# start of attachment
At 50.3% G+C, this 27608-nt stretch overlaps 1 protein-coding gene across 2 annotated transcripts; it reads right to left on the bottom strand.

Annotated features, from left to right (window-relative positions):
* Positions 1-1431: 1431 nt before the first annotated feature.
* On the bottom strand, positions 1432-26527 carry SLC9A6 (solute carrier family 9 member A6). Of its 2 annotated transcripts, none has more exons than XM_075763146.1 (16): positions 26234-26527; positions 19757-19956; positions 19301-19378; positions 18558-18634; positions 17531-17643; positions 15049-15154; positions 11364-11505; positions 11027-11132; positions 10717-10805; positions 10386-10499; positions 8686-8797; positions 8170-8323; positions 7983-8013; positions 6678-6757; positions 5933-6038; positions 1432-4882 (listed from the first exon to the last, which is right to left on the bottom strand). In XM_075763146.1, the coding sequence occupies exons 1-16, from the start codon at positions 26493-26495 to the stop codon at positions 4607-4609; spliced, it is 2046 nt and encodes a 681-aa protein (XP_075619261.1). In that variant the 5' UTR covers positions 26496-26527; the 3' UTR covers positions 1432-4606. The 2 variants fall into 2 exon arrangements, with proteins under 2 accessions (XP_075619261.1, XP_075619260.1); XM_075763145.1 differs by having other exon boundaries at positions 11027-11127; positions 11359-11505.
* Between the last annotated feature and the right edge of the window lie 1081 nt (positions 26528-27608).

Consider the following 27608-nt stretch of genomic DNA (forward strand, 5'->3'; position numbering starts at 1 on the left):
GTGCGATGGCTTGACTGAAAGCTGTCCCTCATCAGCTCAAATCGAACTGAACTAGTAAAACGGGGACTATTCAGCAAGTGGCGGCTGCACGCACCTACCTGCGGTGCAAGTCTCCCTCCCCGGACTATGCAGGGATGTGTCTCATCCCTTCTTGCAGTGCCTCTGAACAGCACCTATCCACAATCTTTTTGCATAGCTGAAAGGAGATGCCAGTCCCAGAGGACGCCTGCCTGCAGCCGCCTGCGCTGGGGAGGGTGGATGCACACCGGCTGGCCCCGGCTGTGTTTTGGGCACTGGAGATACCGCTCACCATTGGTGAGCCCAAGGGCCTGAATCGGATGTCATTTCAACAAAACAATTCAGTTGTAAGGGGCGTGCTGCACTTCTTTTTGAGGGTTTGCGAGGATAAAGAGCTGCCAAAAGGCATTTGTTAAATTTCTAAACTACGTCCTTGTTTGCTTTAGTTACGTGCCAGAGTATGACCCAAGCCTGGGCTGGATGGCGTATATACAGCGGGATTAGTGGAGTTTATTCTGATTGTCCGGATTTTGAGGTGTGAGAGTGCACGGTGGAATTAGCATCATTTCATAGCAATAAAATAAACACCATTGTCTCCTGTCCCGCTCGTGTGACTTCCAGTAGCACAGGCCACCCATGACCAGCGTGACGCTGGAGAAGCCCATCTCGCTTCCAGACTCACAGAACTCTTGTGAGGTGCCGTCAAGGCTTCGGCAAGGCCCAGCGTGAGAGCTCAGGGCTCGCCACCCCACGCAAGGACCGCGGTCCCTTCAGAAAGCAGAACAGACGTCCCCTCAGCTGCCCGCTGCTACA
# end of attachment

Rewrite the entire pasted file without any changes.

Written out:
At 50.3% G+C, this 27608-nt stretch overlaps 1 protein-coding gene across 2 annotated transcripts; it reads right to left on the bottom strand.

Annotated features, from left to right (window-relative positions):
* Positions 1-1431: 1431 nt before the first annotated feature.
* On the bottom strand, positions 1432-26527 carry SLC9A6 (solute carrier family 9 member A6). Of its 2 annotated transcripts, none has more exons than XM_075763146.1 (16): positions 26234-26527; positions 19757-19956; positions 19301-19378; positions 18558-18634; positions 17531-17643; positions 15049-15154; positions 11364-11505; positions 11027-11132; positions 10717-10805; positions 10386-10499; positions 8686-8797; positions 8170-8323; positions 7983-8013; positions 6678-6757; positions 5933-6038; positions 1432-4882 (listed from the first exon to the last, which is right to left on the bottom strand). In XM_075763146.1, the coding sequence occupies exons 1-16, from the start codon at positions 26493-26495 to the stop codon at positions 4607-4609; spliced, it is 2046 nt and encodes a 681-aa protein (XP_075619261.1). In that variant the 5' UTR covers positions 26496-26527; the 3' UTR covers positions 1432-4606. The 2 variants fall into 2 exon arrangements, with proteins under 2 accessions (XP_075619261.1, XP_075619260.1); XM_075763145.1 differs by having other exon boundaries at positions 11027-11127; positions 11359-11505.
* Between the last annotated feature and the right edge of the window lie 1081 nt (positions 26528-27608).

Consider the following 27608-nt stretch of genomic DNA (forward strand, 5'->3'; position numbering starts at 1 on the left):
GTGCGATGGCTTGACTGAAAGCTGTCCCTCATCAGCTCAAATCGAACTGAACTAGTAAAACGGGGACTATTCAGCAAGTGGCGGCTGCACGCACCTACCTGCGGTGCAAGTCTCCCTCCCCGGACTATGCAGGGATGTGTCTCATCCCTTCTTGCAGTGCCTCTGAACAGCACCTATCCACAATCTTTTTGCATAGCTGAAAGGAGATGCCAGTCCCAGAGGACGCCTGCCTGCAGCCGCCTGCGCTGGGGAGGGTGGATGCACACCGGCTGGCCCCGGCTGTGTTTTGGGCACTGGAGATACCGCTCACCATTGGTGAGCCCAAGGGCCTGAATCGGATGTCATTTCAACAAAACAATTCAGTTGTAAGGGGCGTGCTGCACTTCTTTTTGAGGGTTTGCGAGGATAAAGAGCTGCCAAAAGGCATTTGTTAAATTTCTAAACTACGTCCTTGTTTGCTTTAGTTACGTGCCAGAGTATGACCCAAGCCTGGGCTGGATGGCGTATATACAGCGGGATTAGTGGAGTTTATTCTGATTGTCCGGATTTTGAGGTGTGAGAGTGCACGGTGGAATTAGCATCATTTCATAGCAATAAAATAAACACCATTGTCTCCTGTCCCGCTCGTGTGACTTCCAGTAGCACAGGCCACCCATGACCAGCGTGACGCTGGAGAAGCCCATCTCGCTTCCAGACTCACAGAACTCTTGTGAGGTGCCGTCAAGGCTTCGGCAAGGCCCAGCGTGAGAGCTCAGGGCTCGCCACCCCACGCAAGGACCGCGGTCCCTTCAGAAAGCAGAACAGACGTCCCCTCAGCTGCCCGCTGCTACA